they do not take their turn with the less experienced dancers, and
they make it difficult for the rest of us to have an orderly rotation.

2. There were more men than women, still some women wanted to dance lead.
This took two women out of the rotation for the men.
The women that did dance lead, did not do it in the context of the rotation,
but grabbed an experienced woman to follow. So not only did they take two women
out of the rotation, but two experienced women.

Imagine there being more women than men and some men wanting to dance follow,
and those men following dancing only with the experienced men leaders. The
women would be upset if that happened.

It is fine if women want to dance lead. They should do it in the context
of the rotation and take their turn dancing with novices and sitting out.
Or they can find themselves a partner and dance outside of the rotation.
What they should not do at the workshop is grab their favorite partner
when they want to try something out.

3. Even though Ney and Jennifer told people to stay in the circle in order,
a number of people ignored that, passed people during dancing and grabbed
their favorite partners during rotation. This make rotating orderly a
problem for the rest of us.

4. Because of 1, 2 and 3 the rotation was a mess. Some of the experienced people
that would normally be happy to rotate, left the rotation, formed little cliques
and only changed partners among themselves, going backward or across the circle.
They took themselves out of the rotation and made things even more difficult for
those trying to rotate orderly.

5. Consequently, those of us that behaved according to the teachers instructions,
spent much of the time without a partner, dancing with inexperienced people who
could not do the things being taught or dancing with other men. All of those things
are fine, but it would be nice to dance with an experienced female partner too,
since that is what we are going to the workshop to learn how to do.

I do not know the exact numbers, but here is an estimate.
Say there were 12 men and 11 women and say 3 men and 3
women were inexperienced. Say that half the experienced
people did not rotate and either paired up or formed cliques,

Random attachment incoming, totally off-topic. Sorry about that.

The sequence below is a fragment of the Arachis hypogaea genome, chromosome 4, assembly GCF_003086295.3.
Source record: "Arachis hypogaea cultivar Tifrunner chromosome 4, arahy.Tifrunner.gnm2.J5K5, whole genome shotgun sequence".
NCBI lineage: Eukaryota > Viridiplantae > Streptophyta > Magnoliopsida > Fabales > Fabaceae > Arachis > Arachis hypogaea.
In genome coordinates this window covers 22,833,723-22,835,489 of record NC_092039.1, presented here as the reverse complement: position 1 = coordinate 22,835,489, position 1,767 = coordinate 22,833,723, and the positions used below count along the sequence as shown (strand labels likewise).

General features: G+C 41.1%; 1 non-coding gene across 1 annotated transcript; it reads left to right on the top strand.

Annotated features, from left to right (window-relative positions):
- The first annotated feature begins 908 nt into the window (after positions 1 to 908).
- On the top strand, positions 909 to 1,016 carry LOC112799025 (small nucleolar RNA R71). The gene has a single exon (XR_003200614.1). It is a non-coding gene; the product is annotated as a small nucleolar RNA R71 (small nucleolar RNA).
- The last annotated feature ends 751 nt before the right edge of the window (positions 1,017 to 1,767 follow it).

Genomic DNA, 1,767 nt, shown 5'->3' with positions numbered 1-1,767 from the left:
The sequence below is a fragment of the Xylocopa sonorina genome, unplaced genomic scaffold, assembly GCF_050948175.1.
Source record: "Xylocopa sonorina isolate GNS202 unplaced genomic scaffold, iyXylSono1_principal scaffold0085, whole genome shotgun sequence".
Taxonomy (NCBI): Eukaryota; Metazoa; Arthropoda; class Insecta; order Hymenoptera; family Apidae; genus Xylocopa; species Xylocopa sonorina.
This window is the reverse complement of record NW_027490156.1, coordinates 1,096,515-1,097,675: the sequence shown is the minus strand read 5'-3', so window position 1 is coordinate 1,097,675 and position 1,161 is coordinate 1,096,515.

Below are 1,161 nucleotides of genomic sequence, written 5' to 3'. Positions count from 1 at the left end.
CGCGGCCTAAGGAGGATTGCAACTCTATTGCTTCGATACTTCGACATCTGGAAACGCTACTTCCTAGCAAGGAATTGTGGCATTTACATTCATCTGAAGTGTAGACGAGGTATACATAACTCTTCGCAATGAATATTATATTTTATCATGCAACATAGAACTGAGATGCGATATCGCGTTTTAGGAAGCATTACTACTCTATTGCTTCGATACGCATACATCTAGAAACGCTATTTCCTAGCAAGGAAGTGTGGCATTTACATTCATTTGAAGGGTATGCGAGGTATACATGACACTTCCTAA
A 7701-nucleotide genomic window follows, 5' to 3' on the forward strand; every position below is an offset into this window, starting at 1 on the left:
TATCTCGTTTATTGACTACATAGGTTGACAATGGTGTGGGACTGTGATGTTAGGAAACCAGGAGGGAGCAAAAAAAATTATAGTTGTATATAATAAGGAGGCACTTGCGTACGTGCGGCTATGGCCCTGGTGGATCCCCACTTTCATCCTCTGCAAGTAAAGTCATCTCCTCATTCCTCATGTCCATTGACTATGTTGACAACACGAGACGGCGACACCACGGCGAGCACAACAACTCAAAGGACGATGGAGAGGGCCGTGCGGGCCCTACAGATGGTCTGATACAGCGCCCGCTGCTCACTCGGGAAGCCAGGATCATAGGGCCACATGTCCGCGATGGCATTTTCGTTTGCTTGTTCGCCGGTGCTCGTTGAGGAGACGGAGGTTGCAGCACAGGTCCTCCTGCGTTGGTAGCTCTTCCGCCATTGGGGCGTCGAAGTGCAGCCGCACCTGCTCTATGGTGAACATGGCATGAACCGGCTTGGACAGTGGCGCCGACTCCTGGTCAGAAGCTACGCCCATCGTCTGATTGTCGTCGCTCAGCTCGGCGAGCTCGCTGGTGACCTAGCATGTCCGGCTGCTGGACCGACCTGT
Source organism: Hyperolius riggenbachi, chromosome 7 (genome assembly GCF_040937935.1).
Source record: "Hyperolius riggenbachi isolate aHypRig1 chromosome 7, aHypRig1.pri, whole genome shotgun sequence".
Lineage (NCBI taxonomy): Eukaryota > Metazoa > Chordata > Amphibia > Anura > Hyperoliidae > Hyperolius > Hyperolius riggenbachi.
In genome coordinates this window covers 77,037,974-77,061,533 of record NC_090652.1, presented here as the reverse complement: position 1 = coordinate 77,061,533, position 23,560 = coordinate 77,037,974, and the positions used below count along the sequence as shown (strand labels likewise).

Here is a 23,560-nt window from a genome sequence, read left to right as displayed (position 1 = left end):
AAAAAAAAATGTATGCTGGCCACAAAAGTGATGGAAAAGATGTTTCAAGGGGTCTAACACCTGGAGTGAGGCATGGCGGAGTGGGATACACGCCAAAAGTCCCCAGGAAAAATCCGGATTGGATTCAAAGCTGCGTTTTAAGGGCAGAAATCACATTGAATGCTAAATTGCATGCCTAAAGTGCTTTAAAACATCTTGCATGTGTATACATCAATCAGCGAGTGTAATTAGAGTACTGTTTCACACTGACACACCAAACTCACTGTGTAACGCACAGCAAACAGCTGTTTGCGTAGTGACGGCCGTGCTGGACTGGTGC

and one woman danced lead and grabbed a partner.
Here is how it breaks down.

Leads Follows
======= ========
6 men - 6 women : paired up, formed cliques
1 woman - 1 woman : woman dancing lead with preferred partner

What is left in the rotation is 6 men and 3 women, composed of

3 men experienced - 1 woman experienced
3 men inexperienced - 2 women inexperienced

That means these 6 men have no partner or are dancing with other
men half the time. Most of the rest of the time they are dancing
with women that do not have the skill to dance what is being taught.
Only 1 time in six do they have an experienced female partner.

This feels pretty accurate according to my experience, especially in the
later workshops when a couple of the nice out-of-town women had left.

Proposed Solution:

A. When you plan a workshop, decide if the workshop is going to
have a rotation or not and let us know. This way, if there is
not a rotation, we can arrange for partners beforehand. If there is
a rotation, then be clear about and enforce the rules of the rotation.
Following are the rules I propose.

B. Everyone who wants to rotate dances in the circle of rotation.

C. Those who do not want to rotate, dance on the far side of the floor,
outside the rotation.

D. Those in the rotation, stay in order and do not pass anyone else.
If they happen to get out of order during dancing, the man returns
the couple to the correct position as soon as the dancing stops.

E. Those without a partner, stay in order in the rotation and do
not change their position. The person can practice by themselves
in position. Or, if the person stepped out of the rotation during
the dancing, they return to the same position in the rotation after
the dancing.

F. Everyone rotates one partner in the rotation when the instructor
calls for the rotation. If there are people the person does not
want to dance with, they need to find a partner and not dance in
the rotation.

G. If you are concerned about different experience levels, the class
itself should have an experience level associated with it. If people
do not have the prerequiste level, they can arrange for a partner
and dance outside the rotation. Everyone in the rotation should have
the prerequiste level. For me, there is no problem mixing levels.


Wednesday, September 23, 2009

Shooting is the easiest skill in basketball

(Cut from PD)

Shooting is the easiest skill in basketball.
All you do is line up your wrist, elbow and shoulder with
the basket, then extend your arm, hand and fingers perfectly
straight towards the rim.
If you do that, the ball will be on target and
all you have to do is adjust for distance.

You have to practice a lot of hours to be able
to shoot effectively under game conditions.
You can imagine a big, strong athletic guy,
six feet four, 190 pounds, with long arms,
who can run and jump, trying to stop you from shooting.
You have to move fast, fake the guy off balance, spin
and get your shot off quickly and accurately if you
want to score.
You have to train your brain and body to automatically
get you into the correct position so you can shoot straight
and instinctively apply the needed force to get the
correct distance, all in a fraction of second.

The way you train is to practice fundamental elements